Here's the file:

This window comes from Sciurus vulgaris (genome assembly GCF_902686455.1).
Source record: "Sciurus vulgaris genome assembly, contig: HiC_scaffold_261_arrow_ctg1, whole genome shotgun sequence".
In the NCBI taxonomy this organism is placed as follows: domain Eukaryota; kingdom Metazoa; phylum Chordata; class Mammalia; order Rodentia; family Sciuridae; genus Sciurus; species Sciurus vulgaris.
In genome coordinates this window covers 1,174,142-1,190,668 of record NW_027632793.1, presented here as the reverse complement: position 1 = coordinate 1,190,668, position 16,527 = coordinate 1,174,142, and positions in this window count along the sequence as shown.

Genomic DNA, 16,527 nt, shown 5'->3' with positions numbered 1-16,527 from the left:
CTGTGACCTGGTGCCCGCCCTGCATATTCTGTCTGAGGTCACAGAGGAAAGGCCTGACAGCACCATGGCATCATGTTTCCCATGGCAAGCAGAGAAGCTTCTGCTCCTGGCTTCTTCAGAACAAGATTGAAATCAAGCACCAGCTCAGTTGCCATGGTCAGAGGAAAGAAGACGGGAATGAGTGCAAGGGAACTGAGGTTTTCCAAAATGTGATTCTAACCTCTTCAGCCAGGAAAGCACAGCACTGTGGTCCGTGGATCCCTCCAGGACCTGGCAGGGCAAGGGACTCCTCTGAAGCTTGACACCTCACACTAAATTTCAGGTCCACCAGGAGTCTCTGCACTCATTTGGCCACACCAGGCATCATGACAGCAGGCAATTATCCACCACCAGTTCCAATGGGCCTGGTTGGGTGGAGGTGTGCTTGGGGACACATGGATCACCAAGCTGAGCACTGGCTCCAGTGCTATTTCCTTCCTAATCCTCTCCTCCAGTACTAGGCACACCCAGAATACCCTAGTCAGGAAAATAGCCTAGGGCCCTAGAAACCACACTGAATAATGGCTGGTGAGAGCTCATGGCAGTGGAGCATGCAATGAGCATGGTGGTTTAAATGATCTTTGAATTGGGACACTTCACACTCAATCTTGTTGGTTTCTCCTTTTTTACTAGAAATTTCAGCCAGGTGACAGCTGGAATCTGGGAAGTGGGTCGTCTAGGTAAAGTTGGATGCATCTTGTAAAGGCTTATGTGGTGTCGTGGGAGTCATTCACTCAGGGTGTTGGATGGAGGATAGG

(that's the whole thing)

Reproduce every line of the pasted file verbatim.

This window comes from Sciurus vulgaris (genome assembly GCF_902686455.1).
Source record: "Sciurus vulgaris genome assembly, contig: HiC_scaffold_261_arrow_ctg1, whole genome shotgun sequence".
In the NCBI taxonomy this organism is placed as follows: domain Eukaryota; kingdom Metazoa; phylum Chordata; class Mammalia; order Rodentia; family Sciuridae; genus Sciurus; species Sciurus vulgaris.
In genome coordinates this window covers 1,174,142-1,190,668 of record NW_027632793.1, presented here as the reverse complement: position 1 = coordinate 1,190,668, position 16,527 = coordinate 1,174,142, and positions in this window count along the sequence as shown.

Genomic DNA, 16,527 nt, shown 5'->3' with positions numbered 1-16,527 from the left:
CTGTGACCTGGTGCCCGCCCTGCATATTCTGTCTGAGGTCACAGAGGAAAGGCCTGACAGCACCATGGCATCATGTTTCCCATGGCAAGCAGAGAAGCTTCTGCTCCTGGCTTCTTCAGAACAAGATTGAAATCAAGCACCAGCTCAGTTGCCATGGTCAGAGGAAAGAAGACGGGAATGAGTGCAAGGGAACTGAGGTTTTCCAAAATGTGATTCTAACCTCTTCAGCCAGGAAAGCACAGCACTGTGGTCCGTGGATCCCTCCAGGACCTGGCAGGGCAAGGGACTCCTCTGAAGCTTGACACCTCACACTAAATTTCAGGTCCACCAGGAGTCTCTGCACTCATTTGGCCACACCAGGCATCATGACAGCAGGCAATTATCCACCACCAGTTCCAATGGGCCTGGTTGGGTGGAGGTGTGCTTGGGGACACATGGATCACCAAGCTGAGCACTGGCTCCAGTGCTATTTCCTTCCTAATCCTCTCCTCCAGTACTAGGCACACCCAGAATACCCTAGTCAGGAAAATAGCCTAGGGCCCTAGAAACCACACTGAATAATGGCTGGTGAGAGCTCATGGCAGTGGAGCATGCAATGAGCATGGTGGTTTAAATGATCTTTGAATTGGGACACTTCACACTCAATCTTGTTGGTTTCTCCTTTTTTACTAGAAATTTCAGCCAGGTGACAGCTGGAATCTGGGAAGTGGGTCGTCTAGGTAAAGTTGGATGCATCTTGTAAAGGCTTATGTGGTGTCGTGGGAGTCATTCACTCAGGGTGTTGGATGGAGGATAGG